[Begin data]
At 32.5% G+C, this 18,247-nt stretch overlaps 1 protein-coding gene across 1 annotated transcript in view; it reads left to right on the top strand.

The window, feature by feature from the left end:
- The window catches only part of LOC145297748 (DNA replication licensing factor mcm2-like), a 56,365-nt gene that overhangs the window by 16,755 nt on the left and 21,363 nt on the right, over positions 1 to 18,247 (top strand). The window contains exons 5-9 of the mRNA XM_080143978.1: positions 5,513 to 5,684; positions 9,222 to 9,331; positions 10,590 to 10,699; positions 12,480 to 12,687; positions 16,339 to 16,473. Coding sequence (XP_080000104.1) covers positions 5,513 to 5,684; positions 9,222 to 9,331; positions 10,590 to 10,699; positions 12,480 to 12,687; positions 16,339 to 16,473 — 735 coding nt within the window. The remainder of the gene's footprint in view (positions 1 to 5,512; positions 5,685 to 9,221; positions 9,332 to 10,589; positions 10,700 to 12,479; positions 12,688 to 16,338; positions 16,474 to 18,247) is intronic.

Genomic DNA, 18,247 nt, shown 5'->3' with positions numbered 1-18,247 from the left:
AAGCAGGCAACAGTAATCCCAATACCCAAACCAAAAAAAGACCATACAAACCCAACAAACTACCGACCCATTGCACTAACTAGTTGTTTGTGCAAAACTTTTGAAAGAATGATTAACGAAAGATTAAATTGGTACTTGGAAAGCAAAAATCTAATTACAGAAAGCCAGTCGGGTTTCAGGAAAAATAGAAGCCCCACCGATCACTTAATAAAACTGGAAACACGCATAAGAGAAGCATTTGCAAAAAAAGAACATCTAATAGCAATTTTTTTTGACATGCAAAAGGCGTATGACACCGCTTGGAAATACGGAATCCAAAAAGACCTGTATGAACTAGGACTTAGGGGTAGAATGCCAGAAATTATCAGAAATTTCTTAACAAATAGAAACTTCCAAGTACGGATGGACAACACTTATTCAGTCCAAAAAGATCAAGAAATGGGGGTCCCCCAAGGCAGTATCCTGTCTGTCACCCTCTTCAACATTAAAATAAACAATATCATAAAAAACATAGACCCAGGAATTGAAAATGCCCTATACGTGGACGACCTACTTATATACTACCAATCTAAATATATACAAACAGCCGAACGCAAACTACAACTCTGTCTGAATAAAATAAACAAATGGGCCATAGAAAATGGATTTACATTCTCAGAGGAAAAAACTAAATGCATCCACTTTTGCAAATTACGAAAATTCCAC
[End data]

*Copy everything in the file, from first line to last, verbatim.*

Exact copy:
At 32.5% G+C, this 18,247-nt stretch overlaps 1 protein-coding gene across 1 annotated transcript in view; it reads left to right on the top strand.

The window, feature by feature from the left end:
- The window catches only part of LOC145297748 (DNA replication licensing factor mcm2-like), a 56,365-nt gene that overhangs the window by 16,755 nt on the left and 21,363 nt on the right, over positions 1 to 18,247 (top strand). The window contains exons 5-9 of the mRNA XM_080143978.1: positions 5,513 to 5,684; positions 9,222 to 9,331; positions 10,590 to 10,699; positions 12,480 to 12,687; positions 16,339 to 16,473. Coding sequence (XP_080000104.1) covers positions 5,513 to 5,684; positions 9,222 to 9,331; positions 10,590 to 10,699; positions 12,480 to 12,687; positions 16,339 to 16,473 — 735 coding nt within the window. The remainder of the gene's footprint in view (positions 1 to 5,512; positions 5,685 to 9,221; positions 9,332 to 10,589; positions 10,700 to 12,479; positions 12,688 to 16,338; positions 16,474 to 18,247) is intronic.

Genomic DNA, 18,247 nt, shown 5'->3' with positions numbered 1-18,247 from the left:
AAGCAGGCAACAGTAATCCCAATACCCAAACCAAAAAAAGACCATACAAACCCAACAAACTACCGACCCATTGCACTAACTAGTTGTTTGTGCAAAACTTTTGAAAGAATGATTAACGAAAGATTAAATTGGTACTTGGAAAGCAAAAATCTAATTACAGAAAGCCAGTCGGGTTTCAGGAAAAATAGAAGCCCCACCGATCACTTAATAAAACTGGAAACACGCATAAGAGAAGCATTTGCAAAAAAAGAACATCTAATAGCAATTTTTTTTGACATGCAAAAGGCGTATGACACCGCTTGGAAATACGGAATCCAAAAAGACCTGTATGAACTAGGACTTAGGGGTAGAATGCCAGAAATTATCAGAAATTTCTTAACAAATAGAAACTTCCAAGTACGGATGGACAACACTTATTCAGTCCAAAAAGATCAAGAAATGGGGGTCCCCCAAGGCAGTATCCTGTCTGTCACCCTCTTCAACATTAAAATAAACAATATCATAAAAAACATAGACCCAGGAATTGAAAATGCCCTATACGTGGACGACCTACTTATATACTACCAATCTAAATATATACAAACAGCCGAACGCAAACTACAACTCTGTCTGAATAAAATAAACAAATGGGCCATAGAAAATGGATTTACATTCTCAGAGGAAAAAACTAAATGCATCCACTTTTGCAAATTACGAAAATTCCAC